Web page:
Delivering genetic vaccines
Artificial vaccination can be done in many ways. Traditional vaccines use viral components with an adjuvant or a live inactivated virus. A genetic vaccine would take the immunity from one protected person and transfer it to another. The genes of antibodies are a good example of this. For example, the genes of antibodies against HIV can be copied and given to a population using the right gene delivery vehicle.
Tailoring the response of white blood cells
The immune system also relies on white blood cells to identify dangers and destroy them or the cells that make them. A group of cells that are infected by a virus will be targeted by white blood cells and killed. This is called cellular immunity and can be harnessed into lifelong protection from various types of viruses and bacteria. Using our liposome technology and the appropriate smart drug, the signal pathways inside white blood cells that determine the strength of an immune reaction can be tailored. These white blood cell would then recognize the real bacteria if it comes in contact with it years later. The same approach can be applied to viruses like HIV, Ebola, and influenza, for instance.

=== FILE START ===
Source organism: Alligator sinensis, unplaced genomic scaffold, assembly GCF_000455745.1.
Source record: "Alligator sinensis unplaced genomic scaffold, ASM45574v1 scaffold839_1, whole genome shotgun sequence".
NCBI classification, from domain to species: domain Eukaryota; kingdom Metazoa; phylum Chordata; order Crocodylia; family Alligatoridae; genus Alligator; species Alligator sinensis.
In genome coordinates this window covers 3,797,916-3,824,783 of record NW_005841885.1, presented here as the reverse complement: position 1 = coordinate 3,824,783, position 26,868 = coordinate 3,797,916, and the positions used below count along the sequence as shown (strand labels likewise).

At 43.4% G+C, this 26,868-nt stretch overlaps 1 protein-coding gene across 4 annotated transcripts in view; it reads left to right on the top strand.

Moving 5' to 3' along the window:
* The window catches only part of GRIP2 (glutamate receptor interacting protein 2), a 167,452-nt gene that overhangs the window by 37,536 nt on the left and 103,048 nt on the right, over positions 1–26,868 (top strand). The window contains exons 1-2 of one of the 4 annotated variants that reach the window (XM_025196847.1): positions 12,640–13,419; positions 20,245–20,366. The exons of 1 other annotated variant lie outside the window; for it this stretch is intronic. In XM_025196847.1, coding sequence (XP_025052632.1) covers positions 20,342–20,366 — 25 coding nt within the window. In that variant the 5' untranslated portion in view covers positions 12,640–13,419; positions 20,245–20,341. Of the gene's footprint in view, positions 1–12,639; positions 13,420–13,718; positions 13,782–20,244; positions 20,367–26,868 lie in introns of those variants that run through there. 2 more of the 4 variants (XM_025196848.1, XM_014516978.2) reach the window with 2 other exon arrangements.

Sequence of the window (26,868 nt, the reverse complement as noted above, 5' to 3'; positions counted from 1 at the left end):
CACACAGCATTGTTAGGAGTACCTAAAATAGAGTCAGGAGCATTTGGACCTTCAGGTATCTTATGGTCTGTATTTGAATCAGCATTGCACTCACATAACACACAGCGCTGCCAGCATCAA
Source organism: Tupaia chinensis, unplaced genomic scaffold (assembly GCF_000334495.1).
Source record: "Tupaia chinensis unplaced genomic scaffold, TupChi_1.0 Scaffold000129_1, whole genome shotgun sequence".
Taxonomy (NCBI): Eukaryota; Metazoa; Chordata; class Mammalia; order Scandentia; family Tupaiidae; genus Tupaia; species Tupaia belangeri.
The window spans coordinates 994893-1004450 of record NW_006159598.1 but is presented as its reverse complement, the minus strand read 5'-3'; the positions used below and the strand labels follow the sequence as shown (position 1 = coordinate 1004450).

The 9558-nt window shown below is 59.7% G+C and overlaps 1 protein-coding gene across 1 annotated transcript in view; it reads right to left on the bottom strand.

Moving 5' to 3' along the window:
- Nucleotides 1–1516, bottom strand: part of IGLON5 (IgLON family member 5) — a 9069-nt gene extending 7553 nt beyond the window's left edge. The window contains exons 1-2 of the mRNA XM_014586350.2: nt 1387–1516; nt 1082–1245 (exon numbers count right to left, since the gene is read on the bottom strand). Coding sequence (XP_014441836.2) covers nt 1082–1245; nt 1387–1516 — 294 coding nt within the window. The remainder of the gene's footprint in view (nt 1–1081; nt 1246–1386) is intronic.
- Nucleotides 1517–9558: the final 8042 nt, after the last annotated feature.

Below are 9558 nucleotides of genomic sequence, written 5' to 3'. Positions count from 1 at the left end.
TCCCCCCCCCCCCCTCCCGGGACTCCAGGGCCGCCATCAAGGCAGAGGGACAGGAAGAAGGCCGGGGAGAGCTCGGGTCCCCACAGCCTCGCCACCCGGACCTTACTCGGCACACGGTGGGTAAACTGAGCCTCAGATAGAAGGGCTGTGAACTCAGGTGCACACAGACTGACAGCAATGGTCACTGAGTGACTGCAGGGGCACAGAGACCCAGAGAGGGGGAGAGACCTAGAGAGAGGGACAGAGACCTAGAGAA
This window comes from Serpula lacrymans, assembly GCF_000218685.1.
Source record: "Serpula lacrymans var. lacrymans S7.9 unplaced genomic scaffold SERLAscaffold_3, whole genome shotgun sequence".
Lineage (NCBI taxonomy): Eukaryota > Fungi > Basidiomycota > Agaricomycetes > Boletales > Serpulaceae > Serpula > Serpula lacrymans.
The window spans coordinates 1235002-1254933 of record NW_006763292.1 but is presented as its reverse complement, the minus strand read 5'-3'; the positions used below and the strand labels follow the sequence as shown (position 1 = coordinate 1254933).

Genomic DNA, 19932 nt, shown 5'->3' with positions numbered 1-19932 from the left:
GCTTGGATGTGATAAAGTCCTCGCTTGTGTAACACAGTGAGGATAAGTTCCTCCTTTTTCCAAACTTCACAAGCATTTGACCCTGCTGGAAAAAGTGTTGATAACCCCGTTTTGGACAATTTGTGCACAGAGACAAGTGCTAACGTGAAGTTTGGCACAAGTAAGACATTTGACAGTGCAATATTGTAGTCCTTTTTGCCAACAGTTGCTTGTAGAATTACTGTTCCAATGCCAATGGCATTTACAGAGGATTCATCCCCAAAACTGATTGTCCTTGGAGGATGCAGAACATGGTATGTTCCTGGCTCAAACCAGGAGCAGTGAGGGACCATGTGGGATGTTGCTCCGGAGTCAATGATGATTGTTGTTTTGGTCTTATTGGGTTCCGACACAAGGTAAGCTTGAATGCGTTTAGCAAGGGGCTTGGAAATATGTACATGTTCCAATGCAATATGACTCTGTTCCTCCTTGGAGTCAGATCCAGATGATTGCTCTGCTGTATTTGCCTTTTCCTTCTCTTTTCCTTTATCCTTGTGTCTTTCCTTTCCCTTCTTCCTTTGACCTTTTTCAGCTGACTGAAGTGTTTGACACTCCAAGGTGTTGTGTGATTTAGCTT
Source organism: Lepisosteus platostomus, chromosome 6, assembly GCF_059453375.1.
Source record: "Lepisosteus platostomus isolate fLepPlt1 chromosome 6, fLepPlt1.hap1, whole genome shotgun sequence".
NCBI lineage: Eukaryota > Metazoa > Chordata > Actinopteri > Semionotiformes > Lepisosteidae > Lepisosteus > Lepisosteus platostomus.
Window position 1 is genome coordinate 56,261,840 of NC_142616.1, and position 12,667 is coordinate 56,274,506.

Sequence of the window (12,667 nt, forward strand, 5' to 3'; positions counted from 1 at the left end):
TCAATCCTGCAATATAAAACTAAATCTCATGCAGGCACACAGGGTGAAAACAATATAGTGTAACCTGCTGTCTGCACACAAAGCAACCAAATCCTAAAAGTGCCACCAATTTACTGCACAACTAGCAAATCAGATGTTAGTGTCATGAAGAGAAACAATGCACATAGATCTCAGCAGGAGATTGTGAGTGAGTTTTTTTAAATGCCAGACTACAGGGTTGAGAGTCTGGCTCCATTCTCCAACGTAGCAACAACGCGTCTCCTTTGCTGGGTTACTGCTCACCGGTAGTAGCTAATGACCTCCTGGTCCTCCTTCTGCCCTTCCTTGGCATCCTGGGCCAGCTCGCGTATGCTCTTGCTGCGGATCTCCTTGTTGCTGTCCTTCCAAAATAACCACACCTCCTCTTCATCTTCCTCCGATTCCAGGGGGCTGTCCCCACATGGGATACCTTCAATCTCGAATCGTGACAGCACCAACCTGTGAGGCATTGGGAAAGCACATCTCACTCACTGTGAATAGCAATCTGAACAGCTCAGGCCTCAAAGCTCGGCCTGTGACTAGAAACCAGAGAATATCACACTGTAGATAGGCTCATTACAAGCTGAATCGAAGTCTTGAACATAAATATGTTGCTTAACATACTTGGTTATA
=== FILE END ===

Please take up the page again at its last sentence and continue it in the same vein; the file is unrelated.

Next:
Personalizing virus treatment
One of the biggest challenges with viruses is that they can mutate around an anti-viral drug. A current example of this are influenza virus strains that have become resistant to the antiviral “Tamiflu.” With the smart drug approach any virus can be analyzed at the genetic level and a personalized medicine can be tailored to treat it.
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